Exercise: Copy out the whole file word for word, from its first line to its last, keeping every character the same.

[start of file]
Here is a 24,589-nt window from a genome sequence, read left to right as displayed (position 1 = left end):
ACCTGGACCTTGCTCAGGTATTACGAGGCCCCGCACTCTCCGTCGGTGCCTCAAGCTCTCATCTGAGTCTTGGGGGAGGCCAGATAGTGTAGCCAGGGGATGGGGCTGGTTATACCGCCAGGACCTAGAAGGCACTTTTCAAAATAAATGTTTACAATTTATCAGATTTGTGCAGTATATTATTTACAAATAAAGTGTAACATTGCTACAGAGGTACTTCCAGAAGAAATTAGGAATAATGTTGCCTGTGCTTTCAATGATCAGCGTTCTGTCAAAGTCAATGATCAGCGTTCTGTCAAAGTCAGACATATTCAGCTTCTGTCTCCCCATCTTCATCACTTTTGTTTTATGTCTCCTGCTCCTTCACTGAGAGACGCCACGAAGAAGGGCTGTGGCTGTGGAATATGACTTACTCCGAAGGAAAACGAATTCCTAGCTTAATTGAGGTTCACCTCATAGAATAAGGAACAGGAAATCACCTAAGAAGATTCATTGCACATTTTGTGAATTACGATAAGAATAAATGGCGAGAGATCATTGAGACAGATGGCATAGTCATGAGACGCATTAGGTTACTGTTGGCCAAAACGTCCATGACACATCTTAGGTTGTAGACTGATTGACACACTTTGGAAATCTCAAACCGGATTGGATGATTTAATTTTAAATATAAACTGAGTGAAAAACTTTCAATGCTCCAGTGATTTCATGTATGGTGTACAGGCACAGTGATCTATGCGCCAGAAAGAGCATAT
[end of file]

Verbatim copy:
Here is a 24,589-nt window from a genome sequence, read left to right as displayed (position 1 = left end):
ACCTGGACCTTGCTCAGGTATTACGAGGCCCCGCACTCTCCGTCGGTGCCTCAAGCTCTCATCTGAGTCTTGGGGGAGGCCAGATAGTGTAGCCAGGGGATGGGGCTGGTTATACCGCCAGGACCTAGAAGGCACTTTTCAAAATAAATGTTTACAATTTATCAGATTTGTGCAGTATATTATTTACAAATAAAGTGTAACATTGCTACAGAGGTACTTCCAGAAGAAATTAGGAATAATGTTGCCTGTGCTTTCAATGATCAGCGTTCTGTCAAAGTCAATGATCAGCGTTCTGTCAAAGTCAGACATATTCAGCTTCTGTCTCCCCATCTTCATCACTTTTGTTTTATGTCTCCTGCTCCTTCACTGAGAGACGCCACGAAGAAGGGCTGTGGCTGTGGAATATGACTTACTCCGAAGGAAAACGAATTCCTAGCTTAATTGAGGTTCACCTCATAGAATAAGGAACAGGAAATCACCTAAGAAGATTCATTGCACATTTTGTGAATTACGATAAGAATAAATGGCGAGAGATCATTGAGACAGATGGCATAGTCATGAGACGCATTAGGTTACTGTTGGCCAAAACGTCCATGACACATCTTAGGTTGTAGACTGATTGACACACTTTGGAAATCTCAAACCGGATTGGATGATTTAATTTTAAATATAAACTGAGTGAAAAACTTTCAATGCTCCAGTGATTTCATGTATGGTGTACAGGCACAGTGATCTATGCGCCAGAAAGAGCATAT